Naturally, because we are talking about Jennifer, the magazines have to make her out to be some kind of romantic victim — she is “in over her head”….”fantasizes about having a baby with Bradley”… “she feels he could be the one.” But, these insiders insist Bradley is “a known fame-seeker, using his charm and good looks to get close to the A-list.”

Really? Since at least the release of “The Hangover” Mr. Cooper hardly needs to hang around with famous women to “get close to the A-list.” He is the A-list.

As for Miss Aniston, what the hell is the matter with being forty and single, looking great, having a nice career and not moaning publicly about your “biological clock?”  Jennifer never seems at a loss for male admirers.

In these tabloid articles, friends “always fear” for Miss Aniston. If these “friends” exist, I’d advise them to look to their own lives. Jennifer Aniston seems just fine.

* * *

I COULD wring the neck of my old pal Madonna. She looked spectacular at the Alexander McQueen tribute at the Metropolitan Museum of Art the other evening. The iconic star wore a gorgeous blue gown that fit her like a glove and was in every way suitable to her alluring maturity and her soon-to-be lauded efforts as the director of “W.E.”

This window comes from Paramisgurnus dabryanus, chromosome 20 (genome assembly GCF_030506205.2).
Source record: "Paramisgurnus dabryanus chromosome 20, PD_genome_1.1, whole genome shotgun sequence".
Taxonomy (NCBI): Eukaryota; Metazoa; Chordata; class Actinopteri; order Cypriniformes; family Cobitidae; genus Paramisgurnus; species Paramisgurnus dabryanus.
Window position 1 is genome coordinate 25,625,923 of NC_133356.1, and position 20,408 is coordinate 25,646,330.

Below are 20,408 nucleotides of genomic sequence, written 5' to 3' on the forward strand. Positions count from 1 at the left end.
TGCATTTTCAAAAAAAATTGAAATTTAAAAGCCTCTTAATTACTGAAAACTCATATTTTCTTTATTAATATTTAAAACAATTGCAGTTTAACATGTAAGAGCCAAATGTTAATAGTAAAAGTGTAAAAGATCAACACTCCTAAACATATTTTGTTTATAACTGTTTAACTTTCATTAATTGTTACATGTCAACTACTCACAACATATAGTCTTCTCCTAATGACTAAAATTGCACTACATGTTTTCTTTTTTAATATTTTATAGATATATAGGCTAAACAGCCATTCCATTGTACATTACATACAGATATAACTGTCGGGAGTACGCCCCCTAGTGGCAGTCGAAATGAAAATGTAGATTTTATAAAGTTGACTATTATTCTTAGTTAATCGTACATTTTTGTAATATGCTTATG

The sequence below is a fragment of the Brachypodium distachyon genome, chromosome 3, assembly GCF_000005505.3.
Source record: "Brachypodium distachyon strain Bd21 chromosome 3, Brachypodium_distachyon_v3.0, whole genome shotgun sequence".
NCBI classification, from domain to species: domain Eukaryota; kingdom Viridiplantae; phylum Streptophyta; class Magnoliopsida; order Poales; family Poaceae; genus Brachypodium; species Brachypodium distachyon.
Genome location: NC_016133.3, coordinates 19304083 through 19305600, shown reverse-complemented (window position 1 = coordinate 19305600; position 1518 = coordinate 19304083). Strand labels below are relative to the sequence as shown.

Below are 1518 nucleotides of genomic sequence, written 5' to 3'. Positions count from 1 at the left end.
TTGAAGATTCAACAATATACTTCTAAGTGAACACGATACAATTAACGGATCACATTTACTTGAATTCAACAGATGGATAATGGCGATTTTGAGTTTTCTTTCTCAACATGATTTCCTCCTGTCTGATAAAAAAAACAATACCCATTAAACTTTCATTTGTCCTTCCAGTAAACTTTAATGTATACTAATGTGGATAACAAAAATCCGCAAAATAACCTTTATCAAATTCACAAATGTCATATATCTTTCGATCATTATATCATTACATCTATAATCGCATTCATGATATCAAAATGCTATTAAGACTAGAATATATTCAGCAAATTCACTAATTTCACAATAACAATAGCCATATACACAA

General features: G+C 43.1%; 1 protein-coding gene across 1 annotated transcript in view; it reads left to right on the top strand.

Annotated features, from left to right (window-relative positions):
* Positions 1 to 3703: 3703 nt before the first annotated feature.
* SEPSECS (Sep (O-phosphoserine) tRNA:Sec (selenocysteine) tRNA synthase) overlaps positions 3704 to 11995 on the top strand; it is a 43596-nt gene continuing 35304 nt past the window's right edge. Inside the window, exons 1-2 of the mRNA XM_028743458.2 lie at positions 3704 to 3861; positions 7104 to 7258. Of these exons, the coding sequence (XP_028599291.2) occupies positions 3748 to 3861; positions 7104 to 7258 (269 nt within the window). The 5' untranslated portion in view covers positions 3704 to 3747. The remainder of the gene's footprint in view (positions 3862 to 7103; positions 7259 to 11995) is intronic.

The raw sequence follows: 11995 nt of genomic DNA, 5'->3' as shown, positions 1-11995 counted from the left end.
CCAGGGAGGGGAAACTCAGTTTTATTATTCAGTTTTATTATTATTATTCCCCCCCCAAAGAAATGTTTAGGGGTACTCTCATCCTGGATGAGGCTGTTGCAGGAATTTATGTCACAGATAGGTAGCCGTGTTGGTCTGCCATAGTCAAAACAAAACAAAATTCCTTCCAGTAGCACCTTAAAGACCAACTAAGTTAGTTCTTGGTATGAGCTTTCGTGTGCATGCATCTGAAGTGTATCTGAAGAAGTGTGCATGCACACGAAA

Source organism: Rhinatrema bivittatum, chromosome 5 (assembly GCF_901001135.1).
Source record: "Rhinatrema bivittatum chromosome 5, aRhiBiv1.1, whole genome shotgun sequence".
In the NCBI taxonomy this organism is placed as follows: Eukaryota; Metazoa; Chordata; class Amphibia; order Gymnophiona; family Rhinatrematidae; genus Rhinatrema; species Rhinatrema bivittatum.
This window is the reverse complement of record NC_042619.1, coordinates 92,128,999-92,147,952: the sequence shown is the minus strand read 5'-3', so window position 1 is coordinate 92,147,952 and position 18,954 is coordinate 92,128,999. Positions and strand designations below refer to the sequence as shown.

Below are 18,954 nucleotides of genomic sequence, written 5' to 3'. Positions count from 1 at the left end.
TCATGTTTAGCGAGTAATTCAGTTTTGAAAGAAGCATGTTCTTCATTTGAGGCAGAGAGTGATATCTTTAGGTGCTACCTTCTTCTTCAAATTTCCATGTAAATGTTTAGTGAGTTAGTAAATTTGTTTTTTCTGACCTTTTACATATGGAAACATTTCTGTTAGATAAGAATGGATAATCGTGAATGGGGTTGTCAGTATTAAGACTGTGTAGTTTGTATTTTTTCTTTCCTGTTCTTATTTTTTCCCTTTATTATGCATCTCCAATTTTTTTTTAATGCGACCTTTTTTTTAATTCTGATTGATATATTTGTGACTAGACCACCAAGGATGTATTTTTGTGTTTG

But what did M have to say when asked how she felt? “I feel fat in this dress!” she said. I’m sure designer Stella McCartney loved that!

La Ciccone looked in fact, healthy, trim, but rounded in all the right places. She even cut her hair a few inches which makes a big (positive) difference.

I wish she’d stop this foolishness. If she gained twenty pounds she wouldn’t be fat. It’s okay to be a little voluptuous.

Indeed, I caught Madonna and Warren Beatty in their 1990 film “Dick Tracy” the other night. He insisted she put on weight. She did (they were romancing at the time) and she has rarely looked better onscreen. And she’s terrif in that movie too. My favorite scene is when Warren (as Dick) goes backstage to visit M (cabaret singer Breathless Mahoney) whose gangster lover, Lips, has just been killed.

“No tears for Lips?” asks Tracy

“I’m wearing black underwear.”

“I wonder whose side you’re on” Tracy presses.

“”The side I’m always on,” replies Breathless, “Mine!

I recall when I saw this movie at an early screening, the audience went wild over that line; it seemed to confirm and conform to her public image — the ruthless, ambitious, sexually predatory diva.

She was some of that, but less than she led people to believe. She’s quite different now. But she still has a fine, sane, disregard for public opinion. And she’s still much nicer than she lets on.


19 Responses so far.

  1. avatar Barbara says:

    “Beatles” reunion? I was interested in the thought of hearing the children of those late greats together until the bit about doing all the old songs. Not interested. I’d rather listen to the originals. Now if this group of people want to get together and create some new music, then I’m interested. McCartney is supposed to be the creative genius. Surely he can write some new music for them rather than rehashing 40 year old stuff.

  2. avatar Anais P says: